The answer I believe lies in refactoring small parts of the system at a time rather than trying to make sweeping architectural changes that will inevitably break some part of the current logic. By focusing on something as small as one class, method or function at a time we can make small incremental changes that improve the quality of the overall codebase without the risk of losing valuable business logic.
We should mitigate this risk further by adopting a Green, Refactor, Green TDD approach, this can be achieved by following the below steps
- Write a passing unit test
- Refactor the code
- Ensure the new code passes the test
- Refactor the test if necessary
By following these steps, we can discover what the intended functionality is and improve the valuable parts of the code at a basic level.
Long complex methods and classes can be broken down into smaller parts. Extraneous logic can be removed and the intent made clearer. All while being confident that the system will still behave as expected in production.
Had we simply rewritten this part of the system from scratch, we cannot be certain that every path through the code has been covered and that the new system behaves in the same way as the old.
Practice refactoring using an incremental approach with the Gilded Rose kata
I wholeheartedly recommend spending some time working through the Gilded Rose kata either on Katalyst or github, using the approach described above while making sure to stick strictly to the defined rules. It’s a great, if not slightly contrived example of refactoring legacy code.
You won’t fix everything that's wrong with this code and that's ok. After the most complex part of the system looks a little better, the rest becomes trivial. If after working through the kata, you are still not sold on the approach, try doing it again, but add the “conjured items” feature first. Which approach did you prefer?
When to use an incremental refactoring approach?
This Green, Refactor, Green approach works well if you are in a position to set aside time each iteration, sprint or week to focus on a particular area of the system. That said, it also works if business constraints don’t allow for dedicated refactoring time. If you practice this behaviour every time you fix a bug or add new functionality will pay dividends very quickly.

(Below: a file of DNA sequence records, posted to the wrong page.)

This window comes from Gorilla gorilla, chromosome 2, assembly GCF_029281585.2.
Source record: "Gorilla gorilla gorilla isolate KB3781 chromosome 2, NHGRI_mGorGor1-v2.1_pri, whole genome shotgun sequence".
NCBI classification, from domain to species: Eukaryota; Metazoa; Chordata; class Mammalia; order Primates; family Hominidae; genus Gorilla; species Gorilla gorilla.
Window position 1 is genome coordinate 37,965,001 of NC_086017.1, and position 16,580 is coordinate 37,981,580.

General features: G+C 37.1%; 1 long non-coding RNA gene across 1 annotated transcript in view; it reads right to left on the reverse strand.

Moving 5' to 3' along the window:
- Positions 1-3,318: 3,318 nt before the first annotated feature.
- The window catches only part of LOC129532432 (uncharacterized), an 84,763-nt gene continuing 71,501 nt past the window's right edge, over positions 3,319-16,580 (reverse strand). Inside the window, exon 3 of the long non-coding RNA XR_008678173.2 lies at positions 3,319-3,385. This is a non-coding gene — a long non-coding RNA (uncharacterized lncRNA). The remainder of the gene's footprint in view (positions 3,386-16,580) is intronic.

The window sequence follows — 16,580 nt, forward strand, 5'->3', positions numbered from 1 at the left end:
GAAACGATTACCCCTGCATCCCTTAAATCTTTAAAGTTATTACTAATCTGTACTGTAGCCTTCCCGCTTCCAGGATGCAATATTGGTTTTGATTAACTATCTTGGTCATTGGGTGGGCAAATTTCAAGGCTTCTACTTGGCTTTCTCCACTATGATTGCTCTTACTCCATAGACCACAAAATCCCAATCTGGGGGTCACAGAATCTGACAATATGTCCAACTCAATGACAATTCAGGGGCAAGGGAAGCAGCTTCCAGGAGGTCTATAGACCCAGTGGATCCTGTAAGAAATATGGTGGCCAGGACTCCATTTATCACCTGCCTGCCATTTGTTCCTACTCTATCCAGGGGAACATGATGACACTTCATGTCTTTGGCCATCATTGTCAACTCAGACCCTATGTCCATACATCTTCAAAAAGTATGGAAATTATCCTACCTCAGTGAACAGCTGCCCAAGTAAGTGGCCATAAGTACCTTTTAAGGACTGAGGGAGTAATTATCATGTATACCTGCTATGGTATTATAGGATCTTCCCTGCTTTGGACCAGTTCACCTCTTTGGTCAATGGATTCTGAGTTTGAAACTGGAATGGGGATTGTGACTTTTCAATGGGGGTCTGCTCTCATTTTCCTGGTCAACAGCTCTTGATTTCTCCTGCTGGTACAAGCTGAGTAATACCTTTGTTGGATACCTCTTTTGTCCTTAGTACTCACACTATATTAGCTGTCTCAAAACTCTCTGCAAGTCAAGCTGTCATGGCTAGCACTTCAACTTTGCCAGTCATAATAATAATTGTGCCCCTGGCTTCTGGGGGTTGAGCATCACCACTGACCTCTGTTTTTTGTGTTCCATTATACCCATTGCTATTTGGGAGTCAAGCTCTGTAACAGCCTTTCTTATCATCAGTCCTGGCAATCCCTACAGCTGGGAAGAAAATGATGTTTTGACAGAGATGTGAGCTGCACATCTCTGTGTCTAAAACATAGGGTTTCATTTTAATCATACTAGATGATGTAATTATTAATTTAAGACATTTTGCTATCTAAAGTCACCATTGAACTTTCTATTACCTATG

As you may have seen from the Gilded Rose kata, it's often faster to refactor difficult to understand code before adding new logic to it than it is to add new logic outright. Not only that, but doing this might encourage others on your team to start doing the same and, before you know it, you have a whole team of people consciously working to improve a product that had previously been viewed as beyond economical repair.
At this point, patterns begin to emerge, coupling decreases and cohesion increases. The system becomes more stable. Valuable business logic becomes more visible and maintainable. Things that don’t belong in the codebase become more obvious and easier to remove or deal with elsewhere.
Benefits of refactoring before beginning to modernise
This approach allows the changes to be made in a safe way that protects the existing value of the code. It avoids breaking things while tearing out large parts of the system. Or rushing to reach feature parity on a shiny new version of the product and making the same mistakes again.
To be clear here I'm not advocating software shouldn’t be rewritten and replaced. Neither am I claiming that refactoring is a magic bullet that will right all wrongs. I am sharing how you can create a much better starting point for more aggressive software modernisation by spending a small amount of time and effort to stabilise and improve small parts of a system. The benefit of this approach is that it can help grow your team’s and business’ confidence in you, the product and themselves.